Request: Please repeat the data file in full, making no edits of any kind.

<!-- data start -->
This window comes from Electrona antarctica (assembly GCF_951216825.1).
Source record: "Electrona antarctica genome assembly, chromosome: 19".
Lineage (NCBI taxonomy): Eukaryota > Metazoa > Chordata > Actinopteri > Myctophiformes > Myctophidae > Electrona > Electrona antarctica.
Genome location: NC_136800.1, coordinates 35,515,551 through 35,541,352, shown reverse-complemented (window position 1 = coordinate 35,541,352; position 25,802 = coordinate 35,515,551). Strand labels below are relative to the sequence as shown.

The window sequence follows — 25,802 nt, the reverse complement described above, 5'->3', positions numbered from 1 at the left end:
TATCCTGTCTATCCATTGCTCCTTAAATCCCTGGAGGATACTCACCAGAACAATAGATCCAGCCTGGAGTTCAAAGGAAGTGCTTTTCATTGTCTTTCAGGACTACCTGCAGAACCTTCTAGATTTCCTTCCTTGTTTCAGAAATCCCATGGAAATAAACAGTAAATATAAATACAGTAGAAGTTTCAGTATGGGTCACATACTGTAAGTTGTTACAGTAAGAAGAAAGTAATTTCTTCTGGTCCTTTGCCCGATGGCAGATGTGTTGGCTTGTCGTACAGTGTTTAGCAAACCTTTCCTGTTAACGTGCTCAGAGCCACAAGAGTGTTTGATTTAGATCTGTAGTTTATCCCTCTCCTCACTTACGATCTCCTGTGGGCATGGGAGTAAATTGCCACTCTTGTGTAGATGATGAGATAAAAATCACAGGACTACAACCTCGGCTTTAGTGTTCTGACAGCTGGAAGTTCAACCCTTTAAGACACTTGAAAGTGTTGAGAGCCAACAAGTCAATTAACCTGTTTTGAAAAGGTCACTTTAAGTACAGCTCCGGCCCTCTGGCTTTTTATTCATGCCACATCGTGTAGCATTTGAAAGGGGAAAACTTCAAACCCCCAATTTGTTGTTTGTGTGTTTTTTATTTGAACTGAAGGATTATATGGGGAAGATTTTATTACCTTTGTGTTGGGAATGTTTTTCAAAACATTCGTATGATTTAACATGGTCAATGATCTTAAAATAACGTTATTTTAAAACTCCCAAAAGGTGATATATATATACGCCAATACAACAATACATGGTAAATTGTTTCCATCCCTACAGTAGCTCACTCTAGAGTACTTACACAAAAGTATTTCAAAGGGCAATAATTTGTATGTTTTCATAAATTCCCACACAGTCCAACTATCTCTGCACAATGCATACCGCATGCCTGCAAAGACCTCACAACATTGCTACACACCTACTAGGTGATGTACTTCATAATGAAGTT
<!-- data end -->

This window comes from Electrona antarctica (assembly GCF_951216825.1).
Source record: "Electrona antarctica genome assembly, chromosome: 19".
Lineage (NCBI taxonomy): Eukaryota > Metazoa > Chordata > Actinopteri > Myctophiformes > Myctophidae > Electrona > Electrona antarctica.
Genome location: NC_136800.1, coordinates 35,515,551 through 35,541,352, shown reverse-complemented (window position 1 = coordinate 35,541,352; position 25,802 = coordinate 35,515,551). Strand labels below are relative to the sequence as shown.

The window sequence follows — 25,802 nt, the reverse complement described above, 5'->3', positions numbered from 1 at the left end:
TATCCTGTCTATCCATTGCTCCTTAAATCCCTGGAGGATACTCACCAGAACAATAGATCCAGCCTGGAGTTCAAAGGAAGTGCTTTTCATTGTCTTTCAGGACTACCTGCAGAACCTTCTAGATTTCCTTCCTTGTTTCAGAAATCCCATGGAAATAAACAGTAAATATAAATACAGTAGAAGTTTCAGTATGGGTCACATACTGTAAGTTGTTACAGTAAGAAGAAAGTAATTTCTTCTGGTCCTTTGCCCGATGGCAGATGTGTTGGCTTGTCGTACAGTGTTTAGCAAACCTTTCCTGTTAACGTGCTCAGAGCCACAAGAGTGTTTGATTTAGATCTGTAGTTTATCCCTCTCCTCACTTACGATCTCCTGTGGGCATGGGAGTAAATTGCCACTCTTGTGTAGATGATGAGATAAAAATCACAGGACTACAACCTCGGCTTTAGTGTTCTGACAGCTGGAAGTTCAACCCTTTAAGACACTTGAAAGTGTTGAGAGCCAACAAGTCAATTAACCTGTTTTGAAAAGGTCACTTTAAGTACAGCTCCGGCCCTCTGGCTTTTTATTCATGCCACATCGTGTAGCATTTGAAAGGGGAAAACTTCAAACCCCCAATTTGTTGTTTGTGTGTTTTTTATTTGAACTGAAGGATTATATGGGGAAGATTTTATTACCTTTGTGTTGGGAATGTTTTTCAAAACATTCGTATGATTTAACATGGTCAATGATCTTAAAATAACGTTATTTTAAAACTCCCAAAAGGTGATATATATATACGCCAATACAACAATACATGGTAAATTGTTTCCATCCCTACAGTAGCTCACTCTAGAGTACTTACACAAAAGTATTTCAAAGGGCAATAATTTGTATGTTTTCATAAATTCCCACACAGTCCAACTATCTCTGCACAATGCATACCGCATGCCTGCAAAGACCTCACAACATTGCTACACACCTACTAGGTGATGTACTTCATAATGAAGTT